On an interesting note, at one stage the anchorwoman asked: "That's not the Chinese version, is it?" Whoa, whoa, whoa, whoa, whoa, whoa. Nasty.
Did I buy this bag of Heinz peas purely because it has a minimal design with a nice font and semi witty uplifting copy? Yes I did. So suck this Today Tonight and A Current Affair, I don't care if the peas are made in Australia. The packaging is photoshop-free and I can see the actual peas.
The only reason I agreed to watch this movie is that I liked the poster design. The starting plot made my eyes roll: Sam Bell is an astronaut on the moon harvesting helium-3 energy capsule. His only friend is a talking computer(voiced by Kevin Spacey), his three year contract with Lunar Enterprise is ending in 2 weeks and he is starting to hallucinate. All so cliché plot line, I know, but the movie turned out to be surprisingly intelligent. I won't say original, but it kept me intrigued. There was a point when the projector got split screened, and tohm and I were just wondering if it was intended to be part of the experience. After this movie and Choke, I really like Sam Rockwell. Oh and he also did Confessions of a Dangerous Mind, didn't he?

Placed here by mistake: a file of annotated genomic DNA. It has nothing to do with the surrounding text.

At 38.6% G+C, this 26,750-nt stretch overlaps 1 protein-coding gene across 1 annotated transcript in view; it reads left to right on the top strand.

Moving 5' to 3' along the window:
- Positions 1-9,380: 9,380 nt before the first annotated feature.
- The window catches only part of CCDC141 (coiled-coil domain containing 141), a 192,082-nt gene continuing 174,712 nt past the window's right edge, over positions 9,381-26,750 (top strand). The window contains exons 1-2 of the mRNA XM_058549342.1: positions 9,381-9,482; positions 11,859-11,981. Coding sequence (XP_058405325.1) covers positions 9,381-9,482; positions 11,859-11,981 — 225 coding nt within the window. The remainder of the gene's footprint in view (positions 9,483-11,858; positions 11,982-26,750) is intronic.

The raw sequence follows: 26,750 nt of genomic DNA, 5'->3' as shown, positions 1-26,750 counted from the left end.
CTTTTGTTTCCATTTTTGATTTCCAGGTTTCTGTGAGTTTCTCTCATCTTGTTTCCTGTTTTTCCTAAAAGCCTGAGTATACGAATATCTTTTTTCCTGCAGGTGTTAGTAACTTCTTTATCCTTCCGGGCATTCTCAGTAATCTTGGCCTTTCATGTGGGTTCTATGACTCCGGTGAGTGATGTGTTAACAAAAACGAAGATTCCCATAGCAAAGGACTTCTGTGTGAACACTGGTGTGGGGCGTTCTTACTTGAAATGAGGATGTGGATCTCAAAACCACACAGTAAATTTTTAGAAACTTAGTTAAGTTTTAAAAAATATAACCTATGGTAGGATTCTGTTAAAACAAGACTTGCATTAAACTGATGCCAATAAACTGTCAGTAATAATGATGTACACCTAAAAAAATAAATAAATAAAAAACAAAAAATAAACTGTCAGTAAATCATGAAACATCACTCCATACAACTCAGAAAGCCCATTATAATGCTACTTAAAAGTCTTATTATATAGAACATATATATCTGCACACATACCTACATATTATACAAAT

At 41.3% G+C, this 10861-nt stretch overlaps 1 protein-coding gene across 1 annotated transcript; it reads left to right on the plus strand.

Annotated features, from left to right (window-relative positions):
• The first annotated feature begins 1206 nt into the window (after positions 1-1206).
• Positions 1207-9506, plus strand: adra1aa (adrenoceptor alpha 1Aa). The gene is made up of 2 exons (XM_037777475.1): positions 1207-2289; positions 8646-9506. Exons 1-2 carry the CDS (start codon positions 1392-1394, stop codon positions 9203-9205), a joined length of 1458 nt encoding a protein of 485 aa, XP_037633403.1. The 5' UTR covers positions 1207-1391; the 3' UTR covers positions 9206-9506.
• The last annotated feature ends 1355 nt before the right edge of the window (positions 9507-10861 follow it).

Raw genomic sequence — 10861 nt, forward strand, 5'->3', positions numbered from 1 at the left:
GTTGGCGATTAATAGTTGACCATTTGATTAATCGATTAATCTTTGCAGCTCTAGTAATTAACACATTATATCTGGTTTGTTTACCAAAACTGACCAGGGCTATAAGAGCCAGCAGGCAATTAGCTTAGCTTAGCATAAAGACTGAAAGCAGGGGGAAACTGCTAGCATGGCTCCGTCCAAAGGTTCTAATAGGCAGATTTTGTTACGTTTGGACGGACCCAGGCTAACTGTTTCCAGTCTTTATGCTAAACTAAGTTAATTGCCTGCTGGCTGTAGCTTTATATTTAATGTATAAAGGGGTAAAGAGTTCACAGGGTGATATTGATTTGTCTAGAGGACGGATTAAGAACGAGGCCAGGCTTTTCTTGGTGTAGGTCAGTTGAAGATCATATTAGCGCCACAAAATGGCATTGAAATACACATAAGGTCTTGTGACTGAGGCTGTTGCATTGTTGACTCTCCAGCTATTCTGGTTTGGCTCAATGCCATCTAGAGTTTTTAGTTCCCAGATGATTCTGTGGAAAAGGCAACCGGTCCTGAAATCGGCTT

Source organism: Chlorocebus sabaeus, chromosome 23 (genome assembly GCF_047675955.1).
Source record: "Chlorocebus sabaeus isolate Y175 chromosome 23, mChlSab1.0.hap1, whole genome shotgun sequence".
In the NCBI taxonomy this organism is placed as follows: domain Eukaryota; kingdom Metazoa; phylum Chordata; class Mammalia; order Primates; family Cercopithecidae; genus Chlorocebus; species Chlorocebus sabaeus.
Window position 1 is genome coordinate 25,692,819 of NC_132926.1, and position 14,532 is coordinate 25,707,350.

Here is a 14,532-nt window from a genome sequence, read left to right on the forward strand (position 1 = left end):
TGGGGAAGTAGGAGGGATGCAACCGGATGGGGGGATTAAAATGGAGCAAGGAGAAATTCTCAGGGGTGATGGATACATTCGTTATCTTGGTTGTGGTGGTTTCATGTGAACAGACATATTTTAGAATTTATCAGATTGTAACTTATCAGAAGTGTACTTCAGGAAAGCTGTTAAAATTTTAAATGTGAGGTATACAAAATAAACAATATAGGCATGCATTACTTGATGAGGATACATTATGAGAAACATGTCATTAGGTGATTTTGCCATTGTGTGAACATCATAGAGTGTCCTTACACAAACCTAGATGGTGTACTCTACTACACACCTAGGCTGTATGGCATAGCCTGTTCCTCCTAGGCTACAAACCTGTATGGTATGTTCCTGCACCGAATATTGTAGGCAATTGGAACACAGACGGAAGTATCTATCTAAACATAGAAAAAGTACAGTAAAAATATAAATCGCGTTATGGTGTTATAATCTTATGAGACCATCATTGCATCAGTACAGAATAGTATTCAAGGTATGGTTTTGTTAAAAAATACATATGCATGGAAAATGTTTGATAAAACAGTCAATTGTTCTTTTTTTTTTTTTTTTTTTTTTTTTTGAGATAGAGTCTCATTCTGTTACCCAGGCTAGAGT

You know, I gave my benefit of the doubt when spam hit facebook, I really did. I harnessed confidence for the team to fix it, for everyone else to be appreciative enough to tighten their security settings.
Some 3rd degree friend stalked and tried picking up my friend with awe-inspiring broken English, but I decided not to blame the game, I blamed the players.